Young people may also be interested in the environment because they tend to see environmental and economic interests as compatible, some organizers conjecture.** **That may explain why the creation of more green jobs has emerged as an important issue for them. During the National Day of Action for Green Jobs, in September, youth turnout at events across the country was impressive.
This video of the National Day of Action, produced by Rock the Vote and Wiretap Magazine, captures a number of young environmental activists working to bring green jobs to people of all economic backgrounds:
Jessy Tolkan, executive director of the Energy Action Coalition, an umbrella youth environmental group, is working to mobilize 1 million young Americans to vote on climate and energy issues Tuesday through its Power Vote campaign.
“This generation,” Tolkan said. “sees the economy and energy and the environment as 100 percent linked.” But this isn’t new, she adds, because young people have been at the forefront of the movement advocating more green jobs and greater clean-energy investment for at least two years.
Climate change has become a determinant in some young people’s vote. “What I hear time and time again from young voters, ” said Tolkan, “is that the defining issue of our time is going to be whether or not this generation in this country stood up and dealt with climate change and energy solutions — or whether we ignored the writing on the wall and allowed this catastrophe to happen.”
Tolkan also finds that young voters, whether Republican, Democratic or independent, are largely disappointed with the environmental rhetoric they’ve heard from both presidential candidates. “What I’ve heard from [them],” said Tolkan, “is that neither candidate has gone far enough to lay out how he is going to address [these issues].”
In any discussion of young voters, it can’t be ignored that national polls show Obama leading overwhelmingly with those under 30. Pew, for example, puts the Democratic nominee ahead, 68 percent to 24 percent.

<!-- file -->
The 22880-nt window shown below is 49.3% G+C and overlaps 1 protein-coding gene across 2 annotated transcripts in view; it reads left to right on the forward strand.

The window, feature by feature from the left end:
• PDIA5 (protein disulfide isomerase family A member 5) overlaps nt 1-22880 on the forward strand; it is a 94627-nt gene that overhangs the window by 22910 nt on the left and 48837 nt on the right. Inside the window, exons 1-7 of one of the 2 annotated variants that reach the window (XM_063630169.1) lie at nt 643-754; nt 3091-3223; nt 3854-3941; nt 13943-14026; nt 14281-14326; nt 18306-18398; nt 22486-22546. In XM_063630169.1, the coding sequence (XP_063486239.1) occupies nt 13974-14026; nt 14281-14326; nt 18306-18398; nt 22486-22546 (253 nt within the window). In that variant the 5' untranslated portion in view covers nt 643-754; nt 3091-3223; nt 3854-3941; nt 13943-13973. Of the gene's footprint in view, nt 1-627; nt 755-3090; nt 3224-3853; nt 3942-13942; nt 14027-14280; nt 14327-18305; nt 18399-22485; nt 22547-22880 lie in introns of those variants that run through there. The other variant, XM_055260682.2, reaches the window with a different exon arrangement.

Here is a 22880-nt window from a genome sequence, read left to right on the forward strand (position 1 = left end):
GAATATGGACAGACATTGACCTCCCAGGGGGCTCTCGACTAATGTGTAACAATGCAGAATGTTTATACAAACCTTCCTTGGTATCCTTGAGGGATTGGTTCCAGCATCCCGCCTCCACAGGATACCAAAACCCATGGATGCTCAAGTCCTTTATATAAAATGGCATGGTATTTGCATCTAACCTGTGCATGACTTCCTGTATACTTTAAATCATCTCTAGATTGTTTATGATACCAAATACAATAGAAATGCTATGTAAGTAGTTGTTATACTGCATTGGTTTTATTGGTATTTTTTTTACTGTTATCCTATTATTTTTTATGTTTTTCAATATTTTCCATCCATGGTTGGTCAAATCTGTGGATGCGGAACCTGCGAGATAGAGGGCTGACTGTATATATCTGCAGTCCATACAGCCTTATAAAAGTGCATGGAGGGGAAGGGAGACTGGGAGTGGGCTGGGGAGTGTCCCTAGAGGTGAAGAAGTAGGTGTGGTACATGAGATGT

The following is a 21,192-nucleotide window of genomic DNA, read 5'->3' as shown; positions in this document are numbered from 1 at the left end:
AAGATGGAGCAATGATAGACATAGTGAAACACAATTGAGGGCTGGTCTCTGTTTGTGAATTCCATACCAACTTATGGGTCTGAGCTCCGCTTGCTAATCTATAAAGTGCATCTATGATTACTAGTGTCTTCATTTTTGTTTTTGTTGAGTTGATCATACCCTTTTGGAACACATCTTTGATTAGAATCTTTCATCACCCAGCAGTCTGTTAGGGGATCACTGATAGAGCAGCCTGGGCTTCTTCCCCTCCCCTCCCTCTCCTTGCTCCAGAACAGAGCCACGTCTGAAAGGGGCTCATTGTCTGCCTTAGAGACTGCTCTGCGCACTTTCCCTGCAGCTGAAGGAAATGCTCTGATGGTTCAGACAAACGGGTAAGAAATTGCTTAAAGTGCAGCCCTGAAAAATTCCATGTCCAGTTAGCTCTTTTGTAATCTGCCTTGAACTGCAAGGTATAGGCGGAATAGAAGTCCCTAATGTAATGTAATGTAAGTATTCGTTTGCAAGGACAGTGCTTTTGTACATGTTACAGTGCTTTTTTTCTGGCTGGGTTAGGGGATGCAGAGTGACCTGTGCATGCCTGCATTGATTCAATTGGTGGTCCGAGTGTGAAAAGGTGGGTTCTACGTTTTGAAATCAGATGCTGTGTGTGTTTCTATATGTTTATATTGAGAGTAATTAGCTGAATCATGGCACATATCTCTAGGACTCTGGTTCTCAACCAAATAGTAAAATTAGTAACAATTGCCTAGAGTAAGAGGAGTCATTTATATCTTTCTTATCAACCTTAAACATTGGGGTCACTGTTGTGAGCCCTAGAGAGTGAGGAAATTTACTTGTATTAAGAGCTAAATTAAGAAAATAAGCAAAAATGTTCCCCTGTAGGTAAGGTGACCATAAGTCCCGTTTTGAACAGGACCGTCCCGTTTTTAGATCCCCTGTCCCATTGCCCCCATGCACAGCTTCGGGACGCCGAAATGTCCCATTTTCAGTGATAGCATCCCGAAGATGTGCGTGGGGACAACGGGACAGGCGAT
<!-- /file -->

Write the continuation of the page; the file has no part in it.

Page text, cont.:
Alexandra Acker, executive director for Young Democrats for America, says this is because of Obama’s stand on three of the most important issues to young people: the economy, the war in Iraq and the environment/energy. Young voters see those issues as connected, she says.
“Young people were the first group to turn away from the war — to see the war in Iraq as a war of energy,” she said. “Young people want a commonsense approach to breaking our dependence on oil. They want to invest in clean energy and new technologies. They want to find new energy but reduce our carbon footprint.”
Acker says more young people trust Obama’s platform than Sen. McCain’s. “Just because John McCain says he’s an environmentalist, doesn’t make it so,” she said. “He has low ratings from the environmental groups [because of his voting record on conservation].”
With young people expected to vote in record numbers, this portion of the electorate could wield great power. Acker says young voters may well make issue-based decisions on Tuesday, regardless of what others might expect.
“Contrary to every stereotype, young people are taking this election very seriously,” Acker continued. “They’re voting on the issues, not on personality. More than any other age group, they’re worried about our economy. We’re the ones who are going to inherit [economic problems]. We’re the ones who will inherit environmental problems.”